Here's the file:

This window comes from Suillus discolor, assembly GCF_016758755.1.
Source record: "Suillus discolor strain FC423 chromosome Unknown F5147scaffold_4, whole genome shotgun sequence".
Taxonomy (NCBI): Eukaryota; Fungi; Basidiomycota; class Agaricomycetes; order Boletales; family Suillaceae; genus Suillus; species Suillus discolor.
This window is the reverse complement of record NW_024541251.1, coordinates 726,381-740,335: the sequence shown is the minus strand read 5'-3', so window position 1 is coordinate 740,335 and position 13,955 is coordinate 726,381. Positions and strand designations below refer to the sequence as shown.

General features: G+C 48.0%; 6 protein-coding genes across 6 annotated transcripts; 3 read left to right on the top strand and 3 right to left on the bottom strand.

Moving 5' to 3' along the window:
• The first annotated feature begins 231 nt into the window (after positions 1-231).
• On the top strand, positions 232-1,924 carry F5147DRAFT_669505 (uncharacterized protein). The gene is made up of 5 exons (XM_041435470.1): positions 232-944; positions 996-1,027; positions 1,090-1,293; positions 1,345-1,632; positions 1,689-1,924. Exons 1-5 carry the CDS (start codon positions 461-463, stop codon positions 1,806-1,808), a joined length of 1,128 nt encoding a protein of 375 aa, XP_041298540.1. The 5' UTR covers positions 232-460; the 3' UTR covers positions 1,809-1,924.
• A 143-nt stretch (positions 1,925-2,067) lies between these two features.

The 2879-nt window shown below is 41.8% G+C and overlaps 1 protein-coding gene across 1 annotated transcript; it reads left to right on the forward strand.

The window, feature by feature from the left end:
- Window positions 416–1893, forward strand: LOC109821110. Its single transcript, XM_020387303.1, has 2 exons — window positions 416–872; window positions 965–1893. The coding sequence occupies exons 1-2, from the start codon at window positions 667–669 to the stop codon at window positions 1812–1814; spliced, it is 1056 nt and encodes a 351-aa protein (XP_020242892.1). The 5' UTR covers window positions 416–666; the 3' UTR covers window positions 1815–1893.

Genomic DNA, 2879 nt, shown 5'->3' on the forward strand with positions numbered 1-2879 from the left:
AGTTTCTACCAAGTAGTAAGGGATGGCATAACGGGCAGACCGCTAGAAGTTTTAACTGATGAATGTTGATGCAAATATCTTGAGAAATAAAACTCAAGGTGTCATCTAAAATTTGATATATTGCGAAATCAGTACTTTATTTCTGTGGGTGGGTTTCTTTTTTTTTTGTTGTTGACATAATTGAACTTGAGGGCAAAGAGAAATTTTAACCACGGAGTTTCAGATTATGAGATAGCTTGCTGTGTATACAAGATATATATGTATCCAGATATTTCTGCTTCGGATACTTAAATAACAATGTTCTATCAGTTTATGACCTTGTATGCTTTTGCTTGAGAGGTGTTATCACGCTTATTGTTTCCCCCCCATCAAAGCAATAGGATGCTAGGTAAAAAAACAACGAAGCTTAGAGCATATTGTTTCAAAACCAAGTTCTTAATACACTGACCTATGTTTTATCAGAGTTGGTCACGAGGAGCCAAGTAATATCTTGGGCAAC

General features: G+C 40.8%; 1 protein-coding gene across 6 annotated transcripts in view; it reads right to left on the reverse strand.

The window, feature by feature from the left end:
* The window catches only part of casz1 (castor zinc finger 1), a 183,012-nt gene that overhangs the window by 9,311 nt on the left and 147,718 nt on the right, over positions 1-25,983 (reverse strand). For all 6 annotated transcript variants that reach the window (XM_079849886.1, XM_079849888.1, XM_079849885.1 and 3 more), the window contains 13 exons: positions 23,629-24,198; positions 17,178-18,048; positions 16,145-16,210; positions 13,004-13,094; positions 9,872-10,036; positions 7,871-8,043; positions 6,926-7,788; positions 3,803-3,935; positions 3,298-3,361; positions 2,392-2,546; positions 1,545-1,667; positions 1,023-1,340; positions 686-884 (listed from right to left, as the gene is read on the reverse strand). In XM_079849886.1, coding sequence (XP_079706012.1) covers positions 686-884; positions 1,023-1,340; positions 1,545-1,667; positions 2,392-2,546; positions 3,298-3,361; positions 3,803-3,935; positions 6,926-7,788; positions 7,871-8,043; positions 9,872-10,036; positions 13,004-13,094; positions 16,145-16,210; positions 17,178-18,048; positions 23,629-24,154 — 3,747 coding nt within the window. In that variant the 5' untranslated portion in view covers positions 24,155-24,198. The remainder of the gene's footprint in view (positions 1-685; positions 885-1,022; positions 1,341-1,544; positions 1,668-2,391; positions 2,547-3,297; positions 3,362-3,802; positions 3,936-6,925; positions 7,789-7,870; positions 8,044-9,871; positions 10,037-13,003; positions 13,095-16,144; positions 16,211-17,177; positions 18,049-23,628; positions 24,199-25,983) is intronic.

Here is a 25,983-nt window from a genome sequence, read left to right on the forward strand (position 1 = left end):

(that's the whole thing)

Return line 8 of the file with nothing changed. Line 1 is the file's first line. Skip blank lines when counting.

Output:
• On the top strand, positions 232-1,924 carry F5147DRAFT_669505 (uncharacterized protein). The gene is made up of 5 exons (XM_041435470.1): positions 232-944; positions 996-1,027; positions 1,090-1,293; positions 1,345-1,632; positions 1,689-1,924. Exons 1-5 carry the CDS (start codon positions 461-463, stop codon positions 1,806-1,808), a joined length of 1,128 nt encoding a protein of 375 aa, XP_041298540.1. The 5' UTR covers positions 232-460; the 3' UTR covers positions 1,809-1,924.